This occurred after a black farmer, Mose Norman, showed up at the polls to vote on Election Day.
Ocoee is a town located near Orlando that was populated after the Civil War by confederate soldiers.
In November 1920, Mose Norman, a prosperous African American farmer, tried to vote but was turned away twice on Election Day. Norman was among those working on the voter drive. A white mob surrounded the home of Julius "July" Perry, where Norman was thought to have taken refuge. After Perry drove away the white mob with gunshots, killing two men and wounding one who tried to break into his house, the mob called for reinforcements from Orlando and Orange County. The mob laid waste to the African American community in northern Ocoee and eventually killed Perry. They took his body to Orlando and hanged him from a lightpost to intimidate other black people. Norman escaped, never to be found. Hundreds of other African Americans fled the town, leaving behind their homes and possessions.
More on the massacre here.
On November 1st, the day before the election, with robes and crosses, the Klan paraded through the streets of the two Black communities in Ocoee late into the night. With megaphones they warned that “not a single Negro will be permitted to vote” and if any of them dared to do so there would be dire consequences.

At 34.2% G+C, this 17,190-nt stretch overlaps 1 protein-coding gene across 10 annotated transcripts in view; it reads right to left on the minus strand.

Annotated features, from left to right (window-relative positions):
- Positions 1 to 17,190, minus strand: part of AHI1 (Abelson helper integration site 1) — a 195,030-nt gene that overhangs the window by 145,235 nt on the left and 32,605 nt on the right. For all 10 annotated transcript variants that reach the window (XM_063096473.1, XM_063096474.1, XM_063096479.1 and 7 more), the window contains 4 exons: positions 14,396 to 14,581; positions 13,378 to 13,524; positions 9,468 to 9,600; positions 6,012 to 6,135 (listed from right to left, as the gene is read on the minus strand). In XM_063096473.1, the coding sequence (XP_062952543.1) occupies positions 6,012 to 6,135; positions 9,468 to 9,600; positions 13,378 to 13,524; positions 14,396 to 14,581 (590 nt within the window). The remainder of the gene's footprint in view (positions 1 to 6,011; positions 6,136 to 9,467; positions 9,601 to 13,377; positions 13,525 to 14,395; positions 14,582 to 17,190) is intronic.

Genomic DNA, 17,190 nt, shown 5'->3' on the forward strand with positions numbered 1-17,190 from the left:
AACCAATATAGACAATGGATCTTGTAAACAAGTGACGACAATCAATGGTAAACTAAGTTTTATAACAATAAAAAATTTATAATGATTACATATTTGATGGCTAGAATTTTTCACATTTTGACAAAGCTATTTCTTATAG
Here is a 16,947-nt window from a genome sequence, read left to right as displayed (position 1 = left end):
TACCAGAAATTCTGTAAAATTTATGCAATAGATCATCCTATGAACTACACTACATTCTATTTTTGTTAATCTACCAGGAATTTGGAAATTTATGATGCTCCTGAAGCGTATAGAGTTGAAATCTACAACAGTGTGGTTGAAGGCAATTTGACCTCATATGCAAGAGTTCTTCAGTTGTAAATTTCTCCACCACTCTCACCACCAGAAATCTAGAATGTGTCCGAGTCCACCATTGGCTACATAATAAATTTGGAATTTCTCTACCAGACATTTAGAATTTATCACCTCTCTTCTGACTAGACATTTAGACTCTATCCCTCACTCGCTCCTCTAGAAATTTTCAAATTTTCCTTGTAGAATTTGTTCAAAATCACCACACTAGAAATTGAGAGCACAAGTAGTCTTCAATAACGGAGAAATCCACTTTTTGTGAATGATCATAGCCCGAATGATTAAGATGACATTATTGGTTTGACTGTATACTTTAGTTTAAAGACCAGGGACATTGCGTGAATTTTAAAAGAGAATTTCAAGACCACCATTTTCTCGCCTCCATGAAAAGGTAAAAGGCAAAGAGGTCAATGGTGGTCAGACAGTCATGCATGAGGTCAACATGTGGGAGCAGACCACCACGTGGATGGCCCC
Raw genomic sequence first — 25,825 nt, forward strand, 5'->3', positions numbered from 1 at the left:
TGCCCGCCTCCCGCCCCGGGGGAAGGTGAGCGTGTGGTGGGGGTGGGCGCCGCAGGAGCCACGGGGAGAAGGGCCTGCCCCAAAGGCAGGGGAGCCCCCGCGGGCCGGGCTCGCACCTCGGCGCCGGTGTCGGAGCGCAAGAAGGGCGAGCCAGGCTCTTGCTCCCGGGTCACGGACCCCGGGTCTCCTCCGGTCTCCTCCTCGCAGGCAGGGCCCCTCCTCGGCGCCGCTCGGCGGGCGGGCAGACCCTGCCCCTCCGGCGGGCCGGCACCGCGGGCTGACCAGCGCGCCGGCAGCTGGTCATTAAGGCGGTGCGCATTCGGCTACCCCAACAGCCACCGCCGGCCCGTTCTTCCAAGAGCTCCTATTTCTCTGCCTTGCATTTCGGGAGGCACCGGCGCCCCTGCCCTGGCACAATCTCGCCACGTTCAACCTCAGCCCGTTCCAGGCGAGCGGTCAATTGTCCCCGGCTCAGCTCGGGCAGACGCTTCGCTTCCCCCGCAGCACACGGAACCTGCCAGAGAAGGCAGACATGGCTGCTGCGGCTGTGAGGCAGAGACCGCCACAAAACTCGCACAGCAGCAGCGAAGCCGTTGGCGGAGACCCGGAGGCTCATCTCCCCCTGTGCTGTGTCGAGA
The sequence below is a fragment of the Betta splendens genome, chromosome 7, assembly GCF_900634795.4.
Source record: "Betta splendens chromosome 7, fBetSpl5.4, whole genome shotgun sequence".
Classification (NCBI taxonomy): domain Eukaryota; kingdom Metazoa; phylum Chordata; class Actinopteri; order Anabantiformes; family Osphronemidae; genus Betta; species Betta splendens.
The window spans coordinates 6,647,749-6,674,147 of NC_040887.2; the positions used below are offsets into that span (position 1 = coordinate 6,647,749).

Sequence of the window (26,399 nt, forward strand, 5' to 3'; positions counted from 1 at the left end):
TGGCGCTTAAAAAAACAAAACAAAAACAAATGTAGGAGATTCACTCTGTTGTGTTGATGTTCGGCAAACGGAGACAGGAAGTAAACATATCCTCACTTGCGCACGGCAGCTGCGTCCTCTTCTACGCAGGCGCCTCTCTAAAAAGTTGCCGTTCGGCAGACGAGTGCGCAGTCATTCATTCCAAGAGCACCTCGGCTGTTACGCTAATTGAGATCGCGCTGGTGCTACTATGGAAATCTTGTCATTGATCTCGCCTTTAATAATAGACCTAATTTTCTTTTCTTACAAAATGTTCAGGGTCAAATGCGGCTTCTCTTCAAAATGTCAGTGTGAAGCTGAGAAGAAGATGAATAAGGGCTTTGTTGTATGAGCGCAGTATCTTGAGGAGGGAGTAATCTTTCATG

Election Day came and at least some Blacks did attempt to vote in Orange County; however, none were permitted to enter their respective polling places. White enforcers camped out around the centers and poll workers were given instructions to deflect their attempts.
One-by-one would-be Black voters were turned away either by threats of violence or by poll workers who found their names “mysteriously” absent from the voter registration rolls. Pollsters instructed them to get documentation from notary public R. C. Bigelow to verify that they were indeed registered to vote. Conveniently, however, Bigelow was unable to be located because he was out on a fishing trip that day.
Treasure and exercise your right to vote. Others have died for it.
Also on this day in 1861, President Abraham Lincoln relieved General Fremont from command for daring to emancipate slaves in Missouri.